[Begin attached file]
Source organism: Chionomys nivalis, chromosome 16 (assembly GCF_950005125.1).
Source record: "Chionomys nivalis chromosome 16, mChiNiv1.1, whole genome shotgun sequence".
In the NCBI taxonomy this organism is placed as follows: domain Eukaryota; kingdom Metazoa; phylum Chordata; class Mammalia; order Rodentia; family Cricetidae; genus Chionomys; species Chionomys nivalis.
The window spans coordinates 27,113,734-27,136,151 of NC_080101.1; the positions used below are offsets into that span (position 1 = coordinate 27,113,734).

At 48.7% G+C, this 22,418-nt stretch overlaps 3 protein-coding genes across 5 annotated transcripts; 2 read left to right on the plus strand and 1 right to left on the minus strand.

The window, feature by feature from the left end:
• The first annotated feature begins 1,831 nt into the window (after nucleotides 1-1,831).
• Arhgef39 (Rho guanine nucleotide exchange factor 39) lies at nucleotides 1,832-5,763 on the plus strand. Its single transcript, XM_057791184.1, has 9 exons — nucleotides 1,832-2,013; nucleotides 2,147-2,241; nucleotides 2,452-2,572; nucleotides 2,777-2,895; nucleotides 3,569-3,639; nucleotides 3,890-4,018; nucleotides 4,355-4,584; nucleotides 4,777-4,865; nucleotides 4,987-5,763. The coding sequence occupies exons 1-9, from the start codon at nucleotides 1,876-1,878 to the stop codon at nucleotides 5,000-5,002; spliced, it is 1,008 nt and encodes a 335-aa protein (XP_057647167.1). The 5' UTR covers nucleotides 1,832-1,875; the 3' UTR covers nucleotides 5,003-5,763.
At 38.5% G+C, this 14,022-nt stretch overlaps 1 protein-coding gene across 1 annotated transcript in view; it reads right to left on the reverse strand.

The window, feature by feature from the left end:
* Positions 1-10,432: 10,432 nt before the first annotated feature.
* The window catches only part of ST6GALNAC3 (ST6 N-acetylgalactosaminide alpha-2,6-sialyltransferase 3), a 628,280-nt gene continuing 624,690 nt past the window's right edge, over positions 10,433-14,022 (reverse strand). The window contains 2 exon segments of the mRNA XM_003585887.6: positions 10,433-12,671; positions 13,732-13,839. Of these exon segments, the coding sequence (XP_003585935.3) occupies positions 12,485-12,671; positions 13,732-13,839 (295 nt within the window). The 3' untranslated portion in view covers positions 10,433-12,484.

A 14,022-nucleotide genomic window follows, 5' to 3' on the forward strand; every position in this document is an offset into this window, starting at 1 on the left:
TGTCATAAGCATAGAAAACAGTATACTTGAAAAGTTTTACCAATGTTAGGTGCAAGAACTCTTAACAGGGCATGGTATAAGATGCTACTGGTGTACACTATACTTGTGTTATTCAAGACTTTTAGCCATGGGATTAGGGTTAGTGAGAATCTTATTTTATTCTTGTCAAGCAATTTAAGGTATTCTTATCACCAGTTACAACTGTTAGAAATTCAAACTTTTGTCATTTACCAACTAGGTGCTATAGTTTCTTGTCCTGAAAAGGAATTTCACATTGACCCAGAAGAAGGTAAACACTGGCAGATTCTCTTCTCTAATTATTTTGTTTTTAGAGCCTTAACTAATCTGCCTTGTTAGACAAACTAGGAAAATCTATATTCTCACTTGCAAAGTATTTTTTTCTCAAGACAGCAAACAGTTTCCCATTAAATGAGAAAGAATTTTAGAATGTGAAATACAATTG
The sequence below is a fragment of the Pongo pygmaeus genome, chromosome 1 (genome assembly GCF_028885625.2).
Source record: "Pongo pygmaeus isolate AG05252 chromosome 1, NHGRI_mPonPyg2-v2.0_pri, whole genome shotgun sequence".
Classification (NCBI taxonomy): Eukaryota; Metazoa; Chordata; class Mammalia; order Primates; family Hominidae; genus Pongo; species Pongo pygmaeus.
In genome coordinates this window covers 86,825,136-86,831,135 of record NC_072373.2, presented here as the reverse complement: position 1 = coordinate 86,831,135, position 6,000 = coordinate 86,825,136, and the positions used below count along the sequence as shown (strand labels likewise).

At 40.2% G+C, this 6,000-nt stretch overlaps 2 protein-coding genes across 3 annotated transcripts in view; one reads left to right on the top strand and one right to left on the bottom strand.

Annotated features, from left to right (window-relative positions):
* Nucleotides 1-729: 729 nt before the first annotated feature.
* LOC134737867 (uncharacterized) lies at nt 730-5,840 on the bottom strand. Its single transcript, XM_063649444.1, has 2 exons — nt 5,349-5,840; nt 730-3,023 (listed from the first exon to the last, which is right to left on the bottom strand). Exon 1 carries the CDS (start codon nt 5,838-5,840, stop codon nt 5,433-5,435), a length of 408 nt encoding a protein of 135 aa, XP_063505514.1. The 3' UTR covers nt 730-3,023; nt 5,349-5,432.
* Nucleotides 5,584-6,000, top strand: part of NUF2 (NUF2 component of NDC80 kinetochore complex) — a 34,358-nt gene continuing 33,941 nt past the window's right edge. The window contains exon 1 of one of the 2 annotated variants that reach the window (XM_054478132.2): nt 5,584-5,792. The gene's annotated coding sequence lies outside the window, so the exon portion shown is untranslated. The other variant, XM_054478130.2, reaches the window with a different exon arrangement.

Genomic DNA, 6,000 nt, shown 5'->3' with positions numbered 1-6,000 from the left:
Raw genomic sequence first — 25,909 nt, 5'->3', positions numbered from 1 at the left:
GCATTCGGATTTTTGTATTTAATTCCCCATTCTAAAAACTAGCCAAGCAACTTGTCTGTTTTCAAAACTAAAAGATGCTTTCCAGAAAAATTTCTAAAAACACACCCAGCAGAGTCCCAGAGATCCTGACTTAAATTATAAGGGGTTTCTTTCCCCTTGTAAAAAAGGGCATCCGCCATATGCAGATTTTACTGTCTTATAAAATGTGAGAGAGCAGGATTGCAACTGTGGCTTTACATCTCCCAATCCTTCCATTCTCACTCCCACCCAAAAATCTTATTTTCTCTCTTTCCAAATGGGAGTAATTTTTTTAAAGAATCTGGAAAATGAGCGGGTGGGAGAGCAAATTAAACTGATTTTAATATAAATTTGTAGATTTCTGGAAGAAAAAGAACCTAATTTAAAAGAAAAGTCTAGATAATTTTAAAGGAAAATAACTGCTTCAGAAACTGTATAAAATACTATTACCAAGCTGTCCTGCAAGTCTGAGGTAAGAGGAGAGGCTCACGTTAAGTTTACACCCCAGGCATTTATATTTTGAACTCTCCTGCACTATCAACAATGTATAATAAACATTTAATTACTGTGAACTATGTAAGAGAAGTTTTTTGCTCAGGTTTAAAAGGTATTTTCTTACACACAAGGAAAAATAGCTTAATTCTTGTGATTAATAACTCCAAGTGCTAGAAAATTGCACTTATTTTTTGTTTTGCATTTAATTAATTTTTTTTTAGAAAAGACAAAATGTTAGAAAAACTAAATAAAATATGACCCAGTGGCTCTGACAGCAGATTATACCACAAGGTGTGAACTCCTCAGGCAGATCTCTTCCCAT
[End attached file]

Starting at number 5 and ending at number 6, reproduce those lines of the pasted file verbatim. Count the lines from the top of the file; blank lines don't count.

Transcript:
At 48.7% G+C, this 22,418-nt stretch overlaps 3 protein-coding genes across 5 annotated transcripts; 2 read left to right on the plus strand and 1 right to left on the minus strand.

The window, feature by feature from the left end: